RBS is shutting 44 branches across the UK, blaming a 30% fall in in-store transactions over the last few years for its decision.
The bank - 81% owned by the taxpayer thanks to a 2008 bailout - says that 14 of the branches being axed are "the last banks in town", which are open for just a few hours a week and have very few customers.
The closures come despite RBS specifically pledging to stay open for business if it is the last bank in a town in a 2010 'customer charter' designed to rebuild public faith in the wake of the bailout.
Explaining the u-turn, a spokesman says: "Banking has changed significantly over the last few years as more and more of our customers are banking with us where and when it is convenient for them.
"We have to adapt to what our customers want, which is why we're investing in a range of other ways our customers can bank with us, including online and telephone banking, our mobile app, and in any one of the Post Office's 11,500 branches across the UK."
RBS says that there has been a 30% fall in the number of transactions carried out at its branches since 2010. The number of online and mobile transactions has now surpassed those taking place in branches and ATMs.
RBS recently ran a TV ad that billed a commuter train - the 7.01 from Reading to Paddington - as its 'busiest branch', with over 167,000 travellers using their mobiles to conduct transactions on their way into work.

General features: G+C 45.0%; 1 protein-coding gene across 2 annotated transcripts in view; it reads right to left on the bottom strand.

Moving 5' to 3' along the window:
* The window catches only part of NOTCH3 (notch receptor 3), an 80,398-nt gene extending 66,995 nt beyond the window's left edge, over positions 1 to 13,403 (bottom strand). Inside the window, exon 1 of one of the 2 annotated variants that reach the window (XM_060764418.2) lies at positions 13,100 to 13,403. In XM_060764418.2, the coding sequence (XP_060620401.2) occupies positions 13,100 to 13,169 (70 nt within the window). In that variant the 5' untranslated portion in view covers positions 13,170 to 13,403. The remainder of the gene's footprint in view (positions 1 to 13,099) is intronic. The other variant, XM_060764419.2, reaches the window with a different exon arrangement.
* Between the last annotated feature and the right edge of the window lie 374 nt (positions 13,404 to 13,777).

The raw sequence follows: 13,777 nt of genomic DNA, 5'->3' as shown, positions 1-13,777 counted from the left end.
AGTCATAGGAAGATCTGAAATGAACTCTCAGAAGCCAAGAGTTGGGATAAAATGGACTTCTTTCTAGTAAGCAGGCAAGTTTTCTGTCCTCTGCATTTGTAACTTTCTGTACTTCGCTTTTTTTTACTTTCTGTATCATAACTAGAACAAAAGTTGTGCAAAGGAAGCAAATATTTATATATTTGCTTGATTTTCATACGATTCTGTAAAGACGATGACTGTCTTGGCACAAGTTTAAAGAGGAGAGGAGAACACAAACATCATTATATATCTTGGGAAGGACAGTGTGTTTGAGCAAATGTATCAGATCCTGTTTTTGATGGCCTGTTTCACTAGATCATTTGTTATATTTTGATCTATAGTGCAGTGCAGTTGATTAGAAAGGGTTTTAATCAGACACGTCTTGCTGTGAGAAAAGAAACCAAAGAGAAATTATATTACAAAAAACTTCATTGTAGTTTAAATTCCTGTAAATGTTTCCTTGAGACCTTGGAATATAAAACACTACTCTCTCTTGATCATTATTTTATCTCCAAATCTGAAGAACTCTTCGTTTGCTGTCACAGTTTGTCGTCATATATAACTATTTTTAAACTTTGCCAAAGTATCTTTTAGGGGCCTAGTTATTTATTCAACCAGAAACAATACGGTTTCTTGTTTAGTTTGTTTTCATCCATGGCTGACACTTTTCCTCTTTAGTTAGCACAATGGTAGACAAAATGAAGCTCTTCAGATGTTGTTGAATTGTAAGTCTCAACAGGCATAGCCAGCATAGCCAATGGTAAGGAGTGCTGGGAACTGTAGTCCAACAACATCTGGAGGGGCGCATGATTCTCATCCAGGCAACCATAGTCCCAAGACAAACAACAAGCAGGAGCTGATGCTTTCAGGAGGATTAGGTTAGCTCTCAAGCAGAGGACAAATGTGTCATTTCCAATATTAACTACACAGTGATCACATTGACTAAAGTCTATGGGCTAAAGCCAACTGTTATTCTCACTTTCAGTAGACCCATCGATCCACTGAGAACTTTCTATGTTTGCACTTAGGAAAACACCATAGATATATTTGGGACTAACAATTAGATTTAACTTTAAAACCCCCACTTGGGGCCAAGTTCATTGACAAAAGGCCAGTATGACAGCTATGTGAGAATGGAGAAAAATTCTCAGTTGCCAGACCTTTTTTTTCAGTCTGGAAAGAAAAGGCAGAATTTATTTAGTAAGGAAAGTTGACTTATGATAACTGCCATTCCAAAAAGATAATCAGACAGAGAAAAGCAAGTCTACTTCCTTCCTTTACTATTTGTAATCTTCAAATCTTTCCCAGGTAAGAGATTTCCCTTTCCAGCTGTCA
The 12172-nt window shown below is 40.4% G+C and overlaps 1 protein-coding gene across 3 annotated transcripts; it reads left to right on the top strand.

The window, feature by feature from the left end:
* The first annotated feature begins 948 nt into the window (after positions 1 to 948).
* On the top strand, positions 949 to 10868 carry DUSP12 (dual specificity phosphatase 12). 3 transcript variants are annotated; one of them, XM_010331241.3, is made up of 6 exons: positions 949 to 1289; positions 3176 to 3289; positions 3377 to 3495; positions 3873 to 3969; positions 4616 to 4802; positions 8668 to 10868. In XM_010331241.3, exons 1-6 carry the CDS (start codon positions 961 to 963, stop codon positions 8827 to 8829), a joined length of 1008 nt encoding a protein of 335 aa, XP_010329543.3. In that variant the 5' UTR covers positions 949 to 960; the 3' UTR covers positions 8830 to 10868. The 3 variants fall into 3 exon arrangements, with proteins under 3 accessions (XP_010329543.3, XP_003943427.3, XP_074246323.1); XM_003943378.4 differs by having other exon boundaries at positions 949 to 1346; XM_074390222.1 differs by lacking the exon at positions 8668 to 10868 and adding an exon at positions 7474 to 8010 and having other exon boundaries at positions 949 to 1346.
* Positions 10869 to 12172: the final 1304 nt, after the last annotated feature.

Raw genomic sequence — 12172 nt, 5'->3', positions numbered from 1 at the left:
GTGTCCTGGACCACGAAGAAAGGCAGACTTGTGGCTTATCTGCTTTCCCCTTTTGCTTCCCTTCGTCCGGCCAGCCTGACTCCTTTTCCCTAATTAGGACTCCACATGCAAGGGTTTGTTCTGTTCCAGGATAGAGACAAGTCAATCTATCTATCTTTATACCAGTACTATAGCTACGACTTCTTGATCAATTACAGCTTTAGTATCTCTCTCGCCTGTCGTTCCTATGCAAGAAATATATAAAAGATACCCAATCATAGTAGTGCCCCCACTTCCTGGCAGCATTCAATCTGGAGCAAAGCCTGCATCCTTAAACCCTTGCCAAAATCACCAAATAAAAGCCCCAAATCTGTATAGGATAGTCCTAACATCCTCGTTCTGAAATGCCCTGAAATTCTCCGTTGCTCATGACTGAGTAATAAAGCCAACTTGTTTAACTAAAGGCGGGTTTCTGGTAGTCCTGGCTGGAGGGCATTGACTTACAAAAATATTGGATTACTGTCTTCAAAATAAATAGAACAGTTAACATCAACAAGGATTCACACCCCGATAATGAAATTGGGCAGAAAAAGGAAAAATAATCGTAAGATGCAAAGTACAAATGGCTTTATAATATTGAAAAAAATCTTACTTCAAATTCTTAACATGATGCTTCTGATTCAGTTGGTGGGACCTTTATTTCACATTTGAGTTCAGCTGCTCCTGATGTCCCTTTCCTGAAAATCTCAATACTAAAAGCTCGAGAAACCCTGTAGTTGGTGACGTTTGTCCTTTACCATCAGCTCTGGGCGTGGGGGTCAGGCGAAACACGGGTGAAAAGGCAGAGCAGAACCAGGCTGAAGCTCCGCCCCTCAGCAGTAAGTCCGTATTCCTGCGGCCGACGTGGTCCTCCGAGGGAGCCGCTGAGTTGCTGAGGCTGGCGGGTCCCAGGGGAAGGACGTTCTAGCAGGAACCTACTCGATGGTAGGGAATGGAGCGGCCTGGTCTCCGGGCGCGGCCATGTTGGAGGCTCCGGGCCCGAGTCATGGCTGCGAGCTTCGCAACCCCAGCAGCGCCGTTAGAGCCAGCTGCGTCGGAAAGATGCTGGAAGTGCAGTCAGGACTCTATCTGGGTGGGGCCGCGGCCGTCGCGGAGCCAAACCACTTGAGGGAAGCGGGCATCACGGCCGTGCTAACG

However, the bank insists that it remains committed to its 2000-strong network, and that 93% of customers are still within 15 minutes of a branch.
Last week Clydesdale and Yorkshire Banks said they will close 28 branches after experiencing a similar drop off in usage. In November, Barclays confirmed plans to axe 1700 customer-facing jobs from its branch network in 2014, citing the rise of new customer channels, particularly mobile banking.
The change in customer behaviour is industry-wide. Figures release by the British Bankers Association this week show that Brits have now downloaded more than 12.4 million banking apps while the number of transactions made using them has nearly doubled in a year, hitting 18.6 million a week in 2013.